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Re: dryer not working
The button you push is a momentary start switch.whats suppose to happen is the power passes thru the push to start switch for a moment till the motor centrifugal switch goes to the run winding.what i have found happening is a lint buildup in the motor switch area dose not allow the motor centrifugal switch to reset to the start winding when the dryer has finished the last load.so its trying too start on the run winding and it could only do that if you helped by spinning the drum while hold the start switch.soooooo.... unplug unit .get to the motor and vacuum it out.inspect your wiring for burnt/loose connections.if all is well and vacuuming did not solve problem.your motor may have an open start winding which you could check with an ohm meter.if you need any more help you can make an request thrufixya email. God bless ,tom
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There is something causing the drive motor to bog down. This means the fan isnt spinning fast enough and the whole unit is overheating. Check for anything around the edges of the drum, coins keys etc. The squeal is the belt from the drum being stuck. See how hard it is to turn by hand.
See if you could turn the machine and remove the vent hose on the back. Then, after you are sure it is clear, try a load of clothes with the vent hose blowing out into the air, not hooked to a vent hose pipe through the wall. Very often, a plugged pipe will cause this behaviour. The pipe could be plugged in the wall or somewhere else. Be blessed.
Hi and welcome to FixYa, I am Kelly. This is often caused by the relay inside the control panel.
If you don't have heat or the motor stops as soon as you let go of the PTS (push-to-start) button, there is a quick test you can do to see if it is a bad relay. There are two identical relays inside the control panel: one for the heater circuit (#15) and one for the motor control (#36). They are both part number 3405281.
Unplug the dryer.
Identify the two relays. Looking at the panel from the front, the heater relay is just to the right of the circuit board, and the motor relay is just left of the PTS button and at a slight angle. You probably want to label and/or diagram which wire goes onto each of the spade lugs.
Remove the wires, unscrew the relays and switch them.
Ensure that nothing is going to short out and plug in the dryer.
Set fabric selector to High and the timer to Timed Dry past the 10 minute mark
Press the PTS button and release it.
What you are looking for after the changing relay positions:
If you had motor-stops problems before, but now it continues to run but with no heat, you almost certainly had a bad motor relay.
If you had motor-runs-but-no-heat problems, but now the motor stops, had a heater relay problem. Try holding the button in for 10 or 15 seconds and observe the heating element. If it starts glowing, the heater relay failed.
The replacement relay can be found via these sources: (It pays to net search!)
hate to be the bearer of bad news but it sounds like ur motor is going out. Had this happen to my last dryer. If this is the case it will eventually just stop. Try running it without any laundry in it. if this works, then load it and see if it still works. (poor little motor has to work a bit harder with a full load) good luck.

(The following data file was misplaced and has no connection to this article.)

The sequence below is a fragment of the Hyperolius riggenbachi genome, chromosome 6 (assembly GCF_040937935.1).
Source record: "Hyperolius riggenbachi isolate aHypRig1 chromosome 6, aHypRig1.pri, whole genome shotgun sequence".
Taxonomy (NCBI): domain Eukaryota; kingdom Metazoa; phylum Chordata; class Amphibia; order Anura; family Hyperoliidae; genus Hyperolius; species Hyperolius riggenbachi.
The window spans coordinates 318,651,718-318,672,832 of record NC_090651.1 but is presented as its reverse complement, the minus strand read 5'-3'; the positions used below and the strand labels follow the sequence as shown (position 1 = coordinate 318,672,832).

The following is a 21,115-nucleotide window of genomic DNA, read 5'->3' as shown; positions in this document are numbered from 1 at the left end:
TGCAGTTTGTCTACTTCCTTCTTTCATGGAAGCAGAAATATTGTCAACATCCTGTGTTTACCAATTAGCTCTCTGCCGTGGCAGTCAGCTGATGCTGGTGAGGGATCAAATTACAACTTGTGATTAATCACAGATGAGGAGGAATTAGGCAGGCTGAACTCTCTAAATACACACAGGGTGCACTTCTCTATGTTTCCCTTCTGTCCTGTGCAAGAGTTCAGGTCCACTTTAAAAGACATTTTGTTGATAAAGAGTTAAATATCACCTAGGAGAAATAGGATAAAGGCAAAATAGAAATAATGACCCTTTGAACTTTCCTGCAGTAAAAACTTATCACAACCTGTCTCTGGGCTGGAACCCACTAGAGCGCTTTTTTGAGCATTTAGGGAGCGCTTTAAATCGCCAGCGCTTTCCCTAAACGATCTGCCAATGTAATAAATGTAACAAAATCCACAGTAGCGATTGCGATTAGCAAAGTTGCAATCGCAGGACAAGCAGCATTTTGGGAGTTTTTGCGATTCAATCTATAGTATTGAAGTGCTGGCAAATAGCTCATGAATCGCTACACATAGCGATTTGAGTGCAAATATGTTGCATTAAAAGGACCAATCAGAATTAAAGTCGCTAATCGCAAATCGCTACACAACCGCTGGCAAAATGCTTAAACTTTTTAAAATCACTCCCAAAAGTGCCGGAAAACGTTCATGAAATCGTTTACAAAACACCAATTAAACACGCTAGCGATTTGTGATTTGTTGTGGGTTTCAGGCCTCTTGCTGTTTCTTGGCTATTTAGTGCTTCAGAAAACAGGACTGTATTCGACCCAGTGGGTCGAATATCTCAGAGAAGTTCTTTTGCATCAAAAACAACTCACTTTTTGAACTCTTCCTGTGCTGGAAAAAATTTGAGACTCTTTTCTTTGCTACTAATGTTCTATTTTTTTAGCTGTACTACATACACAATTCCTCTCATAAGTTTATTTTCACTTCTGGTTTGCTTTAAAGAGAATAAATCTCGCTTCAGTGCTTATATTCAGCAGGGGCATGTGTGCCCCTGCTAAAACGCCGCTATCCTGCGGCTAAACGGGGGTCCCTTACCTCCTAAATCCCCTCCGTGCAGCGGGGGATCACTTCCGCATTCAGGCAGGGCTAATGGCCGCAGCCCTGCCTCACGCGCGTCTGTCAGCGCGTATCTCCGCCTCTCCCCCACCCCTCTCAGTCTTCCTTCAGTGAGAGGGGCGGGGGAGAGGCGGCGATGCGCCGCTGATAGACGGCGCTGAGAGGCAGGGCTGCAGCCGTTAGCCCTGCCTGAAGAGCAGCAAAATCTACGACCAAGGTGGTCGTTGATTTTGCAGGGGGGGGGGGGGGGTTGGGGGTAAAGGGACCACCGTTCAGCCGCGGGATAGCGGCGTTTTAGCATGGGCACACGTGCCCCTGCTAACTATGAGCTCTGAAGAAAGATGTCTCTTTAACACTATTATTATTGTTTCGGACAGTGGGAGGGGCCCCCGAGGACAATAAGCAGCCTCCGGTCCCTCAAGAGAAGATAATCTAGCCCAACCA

Some dryers have a broken belt micro switch mounted where a lever will stop the motor from getting into the run mode. They do this to keep the heater from catching fire. If your dryer is a DOT dryer (dryer of tomorrow) made by maytag for kenmore then it certainly has such a switch. If your dryer is a plain jane whirlpool manufactured one then you needs a motor replacement most likely friend. Sowwy.
Hello , bad news here , when you press the start button it sends power to the motor and then a clutch sets in and closes a set of points that then sends power to your element -if the clutch does not engage the motor will not continue to run or send power to the element and that is what is happening to your dryer.
not an easy fix at all , the clutch is bad and its located inside the motor and the entire motor would need replaced to repair this problem. they range from 80-100 dollars and would take about 1-2 hours to change.
let me know if you have any other questions.
if the dryer is gas then a 110 ac volt plug is sufficient. If it is an electric dryer than it would be 220 ac volt wich is a four prong plug, a common with a L1 L2 and ground. If it is in the USA (im in canada) they may if memory serves use common for ground. what ever the drier plug was when first manufactured is what you want to use. It sounds like there is a short to ground (common/nuetral) from the element. when the timer is in the on possition power from one side of the circuit is present. when you start the drier with the start switch it provides contact to the other side of the circuit. check the element and that should be your problem.
Its possible the dryer heat selector is at fault. If the timer inside does not move to the end of the heat cycle you may have further problems. Depending on how old the dryer and how long it has taken to dry garments, you may want to check that the motor has not gone bad causing an electrical overload.
Faulty timers will cause extended drying times eventually putting a strain on the motor's bearings and electrical windings.
You may want to get a replacement or get a repair estimate to repalce the belt, motor, drum rollers and heating coil components.